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About The daily Nebraskan. ([Lincoln, Neb.) 1901-current | View Entire Issue (May 3, 1951)
Vol. 51-No. 131
THE DAILY NEBRASKAN
Thursday, May 3, t$Sl
Eyeing the Future . .
i.JRh Ix 1 p Sk
Council Seeks Finaj
Ittritai tetttfi l-rrf " "
The senate agriculture com
mittee called on the office of
price stabilization Wednesday to
protest the ceiling prices on beef.
They declared that such ceilings
would result in a "meat famine"
and asked that they be removed
The price order will become
effective a week from Wednes
day. The formal resolution said that
the OPS order has already re
sulted in the marketing of live
stock by producers before their
cattle reach their best market
The committee said that the
net result will be a reduction in
meat production and a ".severe
meat famine in the United
Sen. Bourke B. Hickenlooper
(r.. la.) said that the new order,
rolling back the price of beef, is
resulting in a "glut on the
Lincoln Voters OK
School Bond Issue
Lincoln voters Tuesday ap
proved the board sponsored $6
million bond issue and re-elected,
bu substantial margins, Mrs. Ros
coe Hill and Robert C. Venner,
as members of the school board.
The bond issue brought out a
record number of Lincoln voters.
The "unofficial primary total was
18,874, an increase of 7,446. The
total vote exceeded estimates by
Another record vote was re
corded in the city council elec
tion Tuesday. Two new men
were elected to sit in on council
meetings Pat Ash and C. W.
D. Kinsey, both businessmen.
Rees Wilkinson received the
top number of votes with Pat
Ash his nearest competition.
The new council:
Holdover council members:
Tern Hubbard Orme, John H.
Comstock, Ray Sheaff.
New councilmen: Pat Ash, C.
W. D. Kinsey.
Newly elected but completing
a four year term: Reese Wilkinson.
Jr.-Sr. Class Day Scheduled
For Friday-Unless It Rains
If juniors or seniors would
like to receive a trophy on
Ivy Day, they must attend the
Junior-Senior competition day
it Pioneer Park, Friday, May 4,
at 2:30 p. according to Aaron
Schmidt, senior class president.
Forced to cancel their inter
'lasi competition two weeks in
row, the classes have scheduled
the event for Friday.
A Softball game between the
Innocents and junior men at
2;30 p. m. will open the com
petition. In the following game,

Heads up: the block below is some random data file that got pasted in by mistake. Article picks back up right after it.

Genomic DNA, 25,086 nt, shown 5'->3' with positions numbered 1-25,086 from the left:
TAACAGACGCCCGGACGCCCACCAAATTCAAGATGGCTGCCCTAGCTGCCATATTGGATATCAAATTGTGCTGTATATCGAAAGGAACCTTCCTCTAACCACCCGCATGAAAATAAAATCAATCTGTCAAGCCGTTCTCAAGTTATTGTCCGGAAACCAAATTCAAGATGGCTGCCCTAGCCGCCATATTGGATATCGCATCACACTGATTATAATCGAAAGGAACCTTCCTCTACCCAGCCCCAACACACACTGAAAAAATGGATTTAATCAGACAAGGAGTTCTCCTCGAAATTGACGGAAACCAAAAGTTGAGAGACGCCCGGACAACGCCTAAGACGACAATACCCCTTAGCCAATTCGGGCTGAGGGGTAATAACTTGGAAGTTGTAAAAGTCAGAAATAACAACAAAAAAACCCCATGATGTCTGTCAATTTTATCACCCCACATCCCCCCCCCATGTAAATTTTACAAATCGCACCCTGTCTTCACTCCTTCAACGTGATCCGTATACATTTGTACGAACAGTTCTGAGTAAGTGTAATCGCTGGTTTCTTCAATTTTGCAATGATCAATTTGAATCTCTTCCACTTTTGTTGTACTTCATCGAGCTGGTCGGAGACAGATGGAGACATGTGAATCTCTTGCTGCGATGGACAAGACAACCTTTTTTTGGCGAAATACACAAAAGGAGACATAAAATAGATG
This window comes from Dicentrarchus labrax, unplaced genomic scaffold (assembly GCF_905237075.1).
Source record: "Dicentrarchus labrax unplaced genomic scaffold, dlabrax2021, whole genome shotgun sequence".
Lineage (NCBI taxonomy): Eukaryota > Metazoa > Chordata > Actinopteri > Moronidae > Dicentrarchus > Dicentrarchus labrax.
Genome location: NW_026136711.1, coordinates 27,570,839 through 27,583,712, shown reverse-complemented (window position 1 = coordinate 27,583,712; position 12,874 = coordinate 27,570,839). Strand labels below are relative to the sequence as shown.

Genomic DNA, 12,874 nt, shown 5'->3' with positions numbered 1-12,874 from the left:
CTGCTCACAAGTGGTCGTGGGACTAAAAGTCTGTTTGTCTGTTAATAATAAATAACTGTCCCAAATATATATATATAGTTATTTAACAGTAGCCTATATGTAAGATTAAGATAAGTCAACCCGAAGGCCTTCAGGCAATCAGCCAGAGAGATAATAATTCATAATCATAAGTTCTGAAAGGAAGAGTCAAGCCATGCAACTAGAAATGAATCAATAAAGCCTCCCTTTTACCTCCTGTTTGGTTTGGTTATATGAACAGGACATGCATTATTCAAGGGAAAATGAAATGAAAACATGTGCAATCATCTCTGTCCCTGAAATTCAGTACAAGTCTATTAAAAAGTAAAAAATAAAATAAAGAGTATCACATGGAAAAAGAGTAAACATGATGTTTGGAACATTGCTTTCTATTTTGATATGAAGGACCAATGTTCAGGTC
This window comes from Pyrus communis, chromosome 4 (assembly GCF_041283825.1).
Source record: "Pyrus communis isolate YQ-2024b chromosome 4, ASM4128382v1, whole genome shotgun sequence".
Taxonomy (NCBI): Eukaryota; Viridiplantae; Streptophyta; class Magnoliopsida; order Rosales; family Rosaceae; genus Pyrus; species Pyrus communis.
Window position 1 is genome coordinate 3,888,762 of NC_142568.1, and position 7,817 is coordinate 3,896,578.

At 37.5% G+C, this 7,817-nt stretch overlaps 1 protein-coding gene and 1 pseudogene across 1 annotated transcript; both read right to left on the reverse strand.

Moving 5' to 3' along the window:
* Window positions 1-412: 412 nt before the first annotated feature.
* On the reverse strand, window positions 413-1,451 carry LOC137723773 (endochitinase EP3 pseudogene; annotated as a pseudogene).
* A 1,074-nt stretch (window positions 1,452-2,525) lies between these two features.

the senior women will play the
Each team will play four in
jiings. If enough students par
ticipate other fumes will be
Other events of the afternoon
''rw h nitoMwr In wrlfi. nf rter
9tltlllr4 "My MtMt Mforir.'ttHhli. Mtii
lnl." VmsVi rUr ' "I
4ii hp -ntportar tn " InntrucUir on tlihi
By Gerry Fell man
Have you ever beard of a eood
who would rather be with a horse
than a man?
Now, the question as to which
in more desirable is debatable.
Actually, though, 1 tiave beard
of few college girls who pre
ferred the former to the latter.
But one coed, who in this ar
ticle will be referred to us Gal,
did not eure for men ut least
in the first liulf of her college
ureer. Gul" Is the most unfor
gettable student of Curtis M. El
liot, associate vrt!tRnor of eco
nomies and 'Insurance.
In her freshman year here at
The Wco flier
Thunderstorm mostly In east!
ai.it Mouth portions. Warmer
Tliur,;Jay. Ulitrh 70 to 75 west toj
1U aaat. 1
The Barb Activities Board for
Women will honor 57 coeds at
the annual Recognition tea Fri
day from 4:30 to 5:30 in Ellen
A traveling plaque will be
given to the independent house
with the highest number of house
points. House points may be
earned by any activity which re
quires the cooperation of all
house members, such as, floats
and house decorations.
ine nonored coeds receive
pins in recognition of participa
tion in extra-curricular activi
ues. inis participation earns
points for the individual.
Points may be earned by par
ticipation in Tassels, Builders,
any University publication or any
of the like.
This year the organization will
honor more than twice as many
Those to receive the pins:
Jane Abend, Stephanie Allen,
Frances Anderson, Pat Ball, Jane
Barrett, Eldean Breese, Dorothy
CappelL, ' Gitch Carey, Virginia
Carder Dorris Christensen, San
dra Dally, Marjorie Danly, Marge
Erickson. Eleanor Flanasrin.
Madelon Fruhling, Marge Garey,
Darlene Goading, Lorene Graver,
Arlene Gray, Marlelyn Grosse.
Donna Grueber, Phyllis Heat
on, Phyllis Heckt, Jan Hepperly,
Patty Herzog, Jo Hoff, Frances
Hulac, Delores Irwin, Cathy Jen
sen, Dons Kendle, Dorothy
ft-urin, Marceii Lamp, Lois Law
rence, Mary Lindholm, Marie
Mangold, Bonnie Dee McCoy,
Mary Jane McCullough, Harriet
Mortensen, Muriel Matycka,
Marilyn Myers, Arlene Neilson,
Kathryn Newhouse, Margaret
Rainforth, Carolee Ramey, Irene
Marilyn Rose, Shirley Ruff,
Audrey Schuller, Emmarie
Shramek, Aria Mae Salffermoser,
Margaret Thomas, Ruth Fraut
man, Mary Ann Vruland, Helen
Vitek, Mary Wright, Ina Yount
and Jeanette Mundhenke.
This year the pins have been
changed. Pearls and gold have
1951 Key Men
Outstanding members of the
ROTC band will be awarded keys
at the annual University band
banquet Thursday night. The
banquet will be held in Parlors
X. Y. and Z of the Union at 6:30
Usually five members are
chosen to receive the key. The
Students are chosen by a vote
of the entire band personnel and
are considered on the basis of
outstanding Interest, service and
ability in band work,
The new officers of the band
and Gamma Lambda, band serv
ice fraternity, will also be re
vealed at the banquet. The elec
tions have already been held and
the results of both will be kept
secret until Thursday night
Members of Gamma Lambda,
who are sponsoring the banquet,
will present a program and skit.
All members of the symphonic
band and the brass choir are
urged to attend the banquet.
Members may come with or with
or without dates.
include sack races, egg throwing
and three legged races. At the
end of the competition points
will be totaled to determine the
winning class. The winner to be
announced on Ivy Day will be
presented with a trophy.
Any junior or senior coed in
terested in playing should eon
tuct Pat Wiedman, 6-2440. Ju
nior and senior men are to call
Hank Cech, 3-1800, if they wish
to play on a team.
Though the executive faculty